The National Institute of Agricultural Botany (NIAB) has opened a state-of-the-art glasshouse facility at its Park Farm site near Histon in Cambridge. The development, which incorporates the latest greenhouse technology and biomass heating, replaces older glasshouses due for demolition at the main NIAB site on Huntingdon Road.
Named The MacLeod Complex after Professor John MacLeod, former NIAB Director and now chairman of the NIAB Trust, the new facility is part of a significant programme of investment by NIAB to update and extend the Institute’s facilities for plant science, variety evaluation and seed testing.
The Bingham Laboratory, named after pioneering plant breeder John Bingham, was opened in 2008 to support NIAB’s expanding role in plant genetics and pre-commercial plant breeding, and new growth room facilities were opened at the Huntingdon site in 2009 to strengthen the Institute’s leading edge services in pathology and micropropagation.
“With mounting concerns over food security and climate change, NIAB is positioning itself for a future where the importance of plant genetics will undoubtedly increase,” said NIAB chief executive Dr Tina Barsby.
“Our aim is to bring together within a unique resource the specialist knowledge, skills and facilities needed to support the development of improved crop varieties, to evaluate their performance and quality, and to ensure the benefits of those advances are transferred effectively onto UK farms. This investment marks a further step towards that objective.”
The MacLeod Complex was officially opened by James Paice, MP for South East Cambridgeshire and Shadow Farming Minister on Friday (27th January). Mr Paice said:
“NIAB is renowned internationally for its expertise in seed and variety testing, and this impressive new glasshouse facility will help strengthen the Institute’s core activities in those areas. I’m also delighted that NIAB is extending its research capabilities to strengthen the link between the genetic improvement of crops and their delivery into practical agriculture. Such developments will be vital if UK agriculture is to play its part in meeting the challenge of increasing yields while reducing environmental impact.”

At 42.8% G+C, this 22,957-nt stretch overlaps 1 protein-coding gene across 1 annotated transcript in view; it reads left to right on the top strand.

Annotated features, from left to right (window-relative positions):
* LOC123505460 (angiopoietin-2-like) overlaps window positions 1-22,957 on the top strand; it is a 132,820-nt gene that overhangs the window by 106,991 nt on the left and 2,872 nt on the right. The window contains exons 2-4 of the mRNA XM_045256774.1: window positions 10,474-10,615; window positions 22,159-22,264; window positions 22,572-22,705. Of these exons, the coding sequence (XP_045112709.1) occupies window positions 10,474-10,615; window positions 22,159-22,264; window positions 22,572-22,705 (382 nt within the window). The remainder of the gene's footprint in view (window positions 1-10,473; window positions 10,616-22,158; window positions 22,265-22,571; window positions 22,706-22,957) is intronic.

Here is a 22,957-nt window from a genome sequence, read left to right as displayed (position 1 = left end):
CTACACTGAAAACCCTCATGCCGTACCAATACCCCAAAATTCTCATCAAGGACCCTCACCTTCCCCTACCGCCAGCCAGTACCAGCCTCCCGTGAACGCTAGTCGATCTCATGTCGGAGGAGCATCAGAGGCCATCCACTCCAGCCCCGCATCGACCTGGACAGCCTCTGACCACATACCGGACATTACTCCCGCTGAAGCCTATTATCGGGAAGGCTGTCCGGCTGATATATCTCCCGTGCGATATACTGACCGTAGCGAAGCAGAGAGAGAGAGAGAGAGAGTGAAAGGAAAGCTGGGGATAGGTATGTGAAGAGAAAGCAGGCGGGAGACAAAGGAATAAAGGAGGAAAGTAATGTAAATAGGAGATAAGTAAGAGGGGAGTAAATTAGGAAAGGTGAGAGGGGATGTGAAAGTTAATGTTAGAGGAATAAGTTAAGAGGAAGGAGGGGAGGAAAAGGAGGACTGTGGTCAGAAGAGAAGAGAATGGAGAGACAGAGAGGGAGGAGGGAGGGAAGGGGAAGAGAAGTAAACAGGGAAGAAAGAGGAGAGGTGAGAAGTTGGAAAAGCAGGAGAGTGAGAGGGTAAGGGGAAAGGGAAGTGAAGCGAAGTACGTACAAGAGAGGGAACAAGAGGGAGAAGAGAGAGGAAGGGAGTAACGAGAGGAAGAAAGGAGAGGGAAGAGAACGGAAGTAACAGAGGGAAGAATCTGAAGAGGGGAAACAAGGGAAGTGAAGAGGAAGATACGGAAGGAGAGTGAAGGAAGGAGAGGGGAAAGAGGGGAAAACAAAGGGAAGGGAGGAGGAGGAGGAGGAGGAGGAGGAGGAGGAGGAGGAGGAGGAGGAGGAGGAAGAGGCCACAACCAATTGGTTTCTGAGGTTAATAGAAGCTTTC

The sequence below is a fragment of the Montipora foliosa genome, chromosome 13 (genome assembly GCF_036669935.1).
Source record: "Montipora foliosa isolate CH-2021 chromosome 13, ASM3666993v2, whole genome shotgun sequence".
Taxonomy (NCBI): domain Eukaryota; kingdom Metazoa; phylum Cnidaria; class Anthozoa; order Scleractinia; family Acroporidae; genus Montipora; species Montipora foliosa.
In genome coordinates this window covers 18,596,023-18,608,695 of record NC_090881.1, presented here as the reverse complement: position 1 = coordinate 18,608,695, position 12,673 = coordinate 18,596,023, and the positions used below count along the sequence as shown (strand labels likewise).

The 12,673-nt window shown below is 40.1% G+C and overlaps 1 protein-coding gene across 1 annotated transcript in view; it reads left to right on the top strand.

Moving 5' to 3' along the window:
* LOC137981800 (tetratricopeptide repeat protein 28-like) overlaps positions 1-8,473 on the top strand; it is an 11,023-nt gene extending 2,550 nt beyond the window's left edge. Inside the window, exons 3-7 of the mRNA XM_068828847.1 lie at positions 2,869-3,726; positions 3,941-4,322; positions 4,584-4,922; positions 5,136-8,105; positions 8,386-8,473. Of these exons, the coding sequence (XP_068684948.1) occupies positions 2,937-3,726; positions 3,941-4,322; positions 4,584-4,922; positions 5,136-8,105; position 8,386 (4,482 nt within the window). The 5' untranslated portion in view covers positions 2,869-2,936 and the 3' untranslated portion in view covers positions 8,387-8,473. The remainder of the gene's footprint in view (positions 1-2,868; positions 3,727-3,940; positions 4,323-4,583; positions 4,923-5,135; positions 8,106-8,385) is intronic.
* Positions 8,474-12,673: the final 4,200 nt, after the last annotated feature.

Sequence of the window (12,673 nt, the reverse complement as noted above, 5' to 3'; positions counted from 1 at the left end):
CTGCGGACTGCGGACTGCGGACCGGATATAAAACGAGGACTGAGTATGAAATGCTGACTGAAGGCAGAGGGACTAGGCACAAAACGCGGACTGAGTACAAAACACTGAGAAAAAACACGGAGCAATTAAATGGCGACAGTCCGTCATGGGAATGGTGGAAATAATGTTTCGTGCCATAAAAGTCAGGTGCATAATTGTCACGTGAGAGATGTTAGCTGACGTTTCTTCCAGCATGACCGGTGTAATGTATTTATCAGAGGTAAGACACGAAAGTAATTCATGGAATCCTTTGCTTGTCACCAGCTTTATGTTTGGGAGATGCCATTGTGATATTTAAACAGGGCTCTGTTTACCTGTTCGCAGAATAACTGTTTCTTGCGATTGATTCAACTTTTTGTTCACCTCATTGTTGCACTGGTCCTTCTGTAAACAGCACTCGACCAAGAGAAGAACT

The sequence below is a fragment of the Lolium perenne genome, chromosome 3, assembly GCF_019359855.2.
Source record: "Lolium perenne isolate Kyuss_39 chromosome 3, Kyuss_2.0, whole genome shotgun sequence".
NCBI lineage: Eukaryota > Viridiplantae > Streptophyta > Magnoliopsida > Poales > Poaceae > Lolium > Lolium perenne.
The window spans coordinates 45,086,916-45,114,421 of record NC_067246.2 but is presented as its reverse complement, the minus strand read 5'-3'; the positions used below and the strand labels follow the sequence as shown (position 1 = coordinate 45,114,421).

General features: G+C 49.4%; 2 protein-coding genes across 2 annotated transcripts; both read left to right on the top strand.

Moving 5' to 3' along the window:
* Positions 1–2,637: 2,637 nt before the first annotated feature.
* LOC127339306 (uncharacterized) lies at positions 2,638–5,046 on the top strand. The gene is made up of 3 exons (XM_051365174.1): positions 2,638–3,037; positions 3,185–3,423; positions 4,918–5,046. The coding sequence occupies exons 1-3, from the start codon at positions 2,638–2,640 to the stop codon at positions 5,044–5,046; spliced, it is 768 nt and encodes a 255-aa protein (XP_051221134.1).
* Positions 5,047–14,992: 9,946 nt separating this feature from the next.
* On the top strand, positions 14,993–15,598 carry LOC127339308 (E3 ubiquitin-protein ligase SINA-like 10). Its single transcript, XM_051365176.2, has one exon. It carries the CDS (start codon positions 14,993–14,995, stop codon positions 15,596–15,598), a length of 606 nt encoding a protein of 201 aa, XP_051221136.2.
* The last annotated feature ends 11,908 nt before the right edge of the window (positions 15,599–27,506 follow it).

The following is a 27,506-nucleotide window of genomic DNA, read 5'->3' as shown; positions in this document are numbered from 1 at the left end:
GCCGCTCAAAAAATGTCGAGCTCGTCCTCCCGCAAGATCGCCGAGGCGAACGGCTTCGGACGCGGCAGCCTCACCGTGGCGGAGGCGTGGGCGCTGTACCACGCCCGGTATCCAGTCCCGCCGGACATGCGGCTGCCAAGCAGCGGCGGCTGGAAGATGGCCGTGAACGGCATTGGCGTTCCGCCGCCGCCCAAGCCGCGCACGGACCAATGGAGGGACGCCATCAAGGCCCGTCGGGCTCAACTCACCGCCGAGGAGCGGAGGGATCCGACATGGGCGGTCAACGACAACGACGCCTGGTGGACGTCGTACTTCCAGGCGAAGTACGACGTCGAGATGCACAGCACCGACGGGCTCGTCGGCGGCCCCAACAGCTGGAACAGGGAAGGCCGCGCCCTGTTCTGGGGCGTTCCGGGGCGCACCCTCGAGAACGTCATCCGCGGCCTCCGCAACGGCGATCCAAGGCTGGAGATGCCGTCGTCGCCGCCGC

Explaining the hi-tech equipment used in the new facility, NIAB’s operations director Dr John Hutchins said:
“The technology installed in each of the eight new glasshouses varies allows different environmental conditions to be created to suit the diverse range of plant material NIAB works with. This technology includes thermal roof shades, blackout screens, night break lighting, automatic irrigation, as well as supplementary lighting of different types and intensities.
“An on-site weather station connected to the glasshouse climate control system automatically regulates the glasshouse temperatures. Space is also used more efficiently than in the older glasshouses so our overall crop growing space is far greater. A wood-pellet fired biomass boiler, grant-aided by the Department of Energy and Climate Change under the Bio-energy Capital Grants Scheme, provides around 50% of the heating requirements, and helps minimise the carbon footprint of the new installation,” said Dr Hutchins.
For further information contact:
Dr John Hutchins, operations director, NIAB
T: 01223 342262
E: john.hutchins [at] niab.com ()
Ros Lloyd, Front Foot Communications
T: 01487 831425
E: ros.lloyd [at] frontfoot.uk.com ()